The end of January means that the Diablitos and the Toro will have another four-day contest in Rey Curré.
This is the traditional Juego de los Diablitos that portrays the native encounter with the Spanish. In this version the natives or Diablitos win.
The Boruca Rey Curré community once again has invited the public to the event Jan. 28 to 31. The ancient traditions, the not-so-ancient juego, native foods and healthy doses of chicha mix in this fiesta.
The location is on the Interamericana Sur 32 kilometers south of Buenos Aires de Puntarenas. Francisco Corrales, the Museo Nacional anthropologist, calls the event one of the strongest expressions of the Boruca identity.
The Spanish were not known to be gentle colonizers, so the artistic encounter of the juego must stem from a more brutal actual event.
The juego begins Thursday night, Jan. 28, when the Diablo Mayor sounds the horn from one of the nearby hills. This signifies that the Diablitos have been born. They wear the traditional Boruca masks and banana leaf garb.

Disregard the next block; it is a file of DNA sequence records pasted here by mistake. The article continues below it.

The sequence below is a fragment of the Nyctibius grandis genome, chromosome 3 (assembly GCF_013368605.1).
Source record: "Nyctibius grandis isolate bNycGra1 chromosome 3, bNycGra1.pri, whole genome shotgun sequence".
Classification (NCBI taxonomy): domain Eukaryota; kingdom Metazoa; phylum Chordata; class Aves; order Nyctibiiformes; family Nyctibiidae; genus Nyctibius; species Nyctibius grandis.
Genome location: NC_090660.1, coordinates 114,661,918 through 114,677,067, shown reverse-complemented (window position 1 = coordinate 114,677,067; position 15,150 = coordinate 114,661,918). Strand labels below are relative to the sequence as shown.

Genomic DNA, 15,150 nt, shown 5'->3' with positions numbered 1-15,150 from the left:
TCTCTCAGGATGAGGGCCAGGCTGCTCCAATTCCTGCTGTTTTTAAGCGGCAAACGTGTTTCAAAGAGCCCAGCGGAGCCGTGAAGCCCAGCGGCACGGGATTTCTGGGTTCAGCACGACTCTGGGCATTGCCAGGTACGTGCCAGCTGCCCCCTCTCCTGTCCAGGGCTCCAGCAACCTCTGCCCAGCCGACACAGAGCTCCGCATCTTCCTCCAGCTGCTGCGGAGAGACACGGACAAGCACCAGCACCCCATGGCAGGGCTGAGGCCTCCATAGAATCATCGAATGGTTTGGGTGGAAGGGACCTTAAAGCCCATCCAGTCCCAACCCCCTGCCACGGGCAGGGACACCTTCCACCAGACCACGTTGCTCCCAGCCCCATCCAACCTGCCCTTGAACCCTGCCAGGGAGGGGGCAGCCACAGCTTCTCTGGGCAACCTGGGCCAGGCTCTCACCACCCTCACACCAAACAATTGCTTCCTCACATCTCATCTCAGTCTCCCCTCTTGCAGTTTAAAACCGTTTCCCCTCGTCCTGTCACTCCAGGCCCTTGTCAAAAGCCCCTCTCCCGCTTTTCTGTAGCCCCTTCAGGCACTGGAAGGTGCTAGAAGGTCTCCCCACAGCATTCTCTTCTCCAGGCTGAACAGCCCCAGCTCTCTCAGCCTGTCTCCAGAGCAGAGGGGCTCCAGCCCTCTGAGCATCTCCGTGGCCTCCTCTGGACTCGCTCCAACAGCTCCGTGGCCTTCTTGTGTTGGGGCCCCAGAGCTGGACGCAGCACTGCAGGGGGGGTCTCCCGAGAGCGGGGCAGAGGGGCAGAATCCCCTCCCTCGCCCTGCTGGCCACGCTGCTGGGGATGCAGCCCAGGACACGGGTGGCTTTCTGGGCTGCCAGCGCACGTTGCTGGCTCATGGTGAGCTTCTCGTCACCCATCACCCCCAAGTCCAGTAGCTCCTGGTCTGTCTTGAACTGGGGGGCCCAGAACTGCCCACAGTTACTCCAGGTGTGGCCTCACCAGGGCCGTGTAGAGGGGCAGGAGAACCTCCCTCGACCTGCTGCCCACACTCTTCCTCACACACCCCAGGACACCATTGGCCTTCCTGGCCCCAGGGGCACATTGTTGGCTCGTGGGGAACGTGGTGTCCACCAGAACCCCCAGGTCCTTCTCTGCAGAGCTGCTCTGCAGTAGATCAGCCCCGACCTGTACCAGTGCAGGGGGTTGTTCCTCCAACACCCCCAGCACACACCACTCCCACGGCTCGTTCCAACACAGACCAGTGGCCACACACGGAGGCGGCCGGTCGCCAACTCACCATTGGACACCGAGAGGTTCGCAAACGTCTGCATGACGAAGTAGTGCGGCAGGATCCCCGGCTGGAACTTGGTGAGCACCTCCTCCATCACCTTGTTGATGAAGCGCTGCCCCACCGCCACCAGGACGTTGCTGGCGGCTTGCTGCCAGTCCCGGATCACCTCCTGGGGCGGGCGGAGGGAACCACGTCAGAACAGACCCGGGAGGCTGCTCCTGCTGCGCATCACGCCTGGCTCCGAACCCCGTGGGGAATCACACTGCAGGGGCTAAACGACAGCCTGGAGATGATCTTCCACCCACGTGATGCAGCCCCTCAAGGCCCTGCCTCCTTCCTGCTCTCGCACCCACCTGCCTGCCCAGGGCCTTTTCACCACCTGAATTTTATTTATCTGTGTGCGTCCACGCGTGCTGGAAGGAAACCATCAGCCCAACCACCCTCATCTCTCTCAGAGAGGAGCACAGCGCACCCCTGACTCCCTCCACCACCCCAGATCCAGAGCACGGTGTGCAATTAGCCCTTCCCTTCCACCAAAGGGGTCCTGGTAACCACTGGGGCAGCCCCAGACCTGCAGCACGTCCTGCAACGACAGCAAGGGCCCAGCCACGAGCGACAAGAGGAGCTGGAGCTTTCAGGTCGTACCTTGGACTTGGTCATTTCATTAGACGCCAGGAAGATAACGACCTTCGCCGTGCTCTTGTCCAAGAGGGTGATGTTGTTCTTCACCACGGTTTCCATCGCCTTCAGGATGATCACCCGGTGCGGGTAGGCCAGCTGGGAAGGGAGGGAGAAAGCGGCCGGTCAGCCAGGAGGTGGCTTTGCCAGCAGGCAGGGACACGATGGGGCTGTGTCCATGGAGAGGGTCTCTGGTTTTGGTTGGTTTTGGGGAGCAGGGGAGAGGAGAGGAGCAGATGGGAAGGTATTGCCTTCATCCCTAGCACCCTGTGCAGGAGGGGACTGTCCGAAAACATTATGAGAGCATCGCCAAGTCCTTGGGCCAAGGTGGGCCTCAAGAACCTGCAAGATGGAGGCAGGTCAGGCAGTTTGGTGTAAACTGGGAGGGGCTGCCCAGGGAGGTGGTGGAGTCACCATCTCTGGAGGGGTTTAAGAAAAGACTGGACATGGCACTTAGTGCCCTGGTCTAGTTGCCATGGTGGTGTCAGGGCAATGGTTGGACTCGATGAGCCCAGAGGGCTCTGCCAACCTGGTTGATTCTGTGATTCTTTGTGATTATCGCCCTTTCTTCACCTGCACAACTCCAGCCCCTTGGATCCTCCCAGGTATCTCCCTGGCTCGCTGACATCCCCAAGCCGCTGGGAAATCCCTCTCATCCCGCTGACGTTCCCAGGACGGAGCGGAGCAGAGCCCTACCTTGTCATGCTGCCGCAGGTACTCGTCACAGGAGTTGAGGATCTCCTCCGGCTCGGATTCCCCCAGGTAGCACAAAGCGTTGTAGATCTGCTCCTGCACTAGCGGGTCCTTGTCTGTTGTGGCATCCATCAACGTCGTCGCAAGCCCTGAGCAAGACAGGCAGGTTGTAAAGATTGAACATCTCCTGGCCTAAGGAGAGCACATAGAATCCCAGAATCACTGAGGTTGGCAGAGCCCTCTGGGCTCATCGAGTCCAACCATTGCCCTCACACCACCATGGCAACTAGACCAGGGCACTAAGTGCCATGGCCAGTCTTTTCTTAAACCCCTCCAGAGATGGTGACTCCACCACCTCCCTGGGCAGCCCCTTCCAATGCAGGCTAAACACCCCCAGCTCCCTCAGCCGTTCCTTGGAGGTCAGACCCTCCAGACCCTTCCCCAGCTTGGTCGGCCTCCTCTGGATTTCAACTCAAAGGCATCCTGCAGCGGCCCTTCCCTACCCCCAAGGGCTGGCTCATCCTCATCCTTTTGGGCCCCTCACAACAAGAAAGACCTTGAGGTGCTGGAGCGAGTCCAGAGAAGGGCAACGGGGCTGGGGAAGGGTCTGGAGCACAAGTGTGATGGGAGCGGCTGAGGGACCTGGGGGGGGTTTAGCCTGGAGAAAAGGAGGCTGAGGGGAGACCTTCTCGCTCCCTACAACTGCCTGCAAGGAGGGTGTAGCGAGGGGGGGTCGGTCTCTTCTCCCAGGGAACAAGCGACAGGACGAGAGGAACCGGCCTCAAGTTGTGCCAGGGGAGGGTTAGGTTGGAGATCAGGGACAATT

For the next three days, the toro appears and vanquishes the Diablitos. But they magically resurrect and slay the bull. All takes place within the structure of dances.
The Borucas may be the descendants of those who made the iconic stone balls that also can be found on the southern Pacific coast near the Río Grande de Térraba
The event is being put on by the Comisión Organizadora Juego de los Diablitos 2016. There are about 600 residents of Rey Curré, and the Boruca language still is spoken.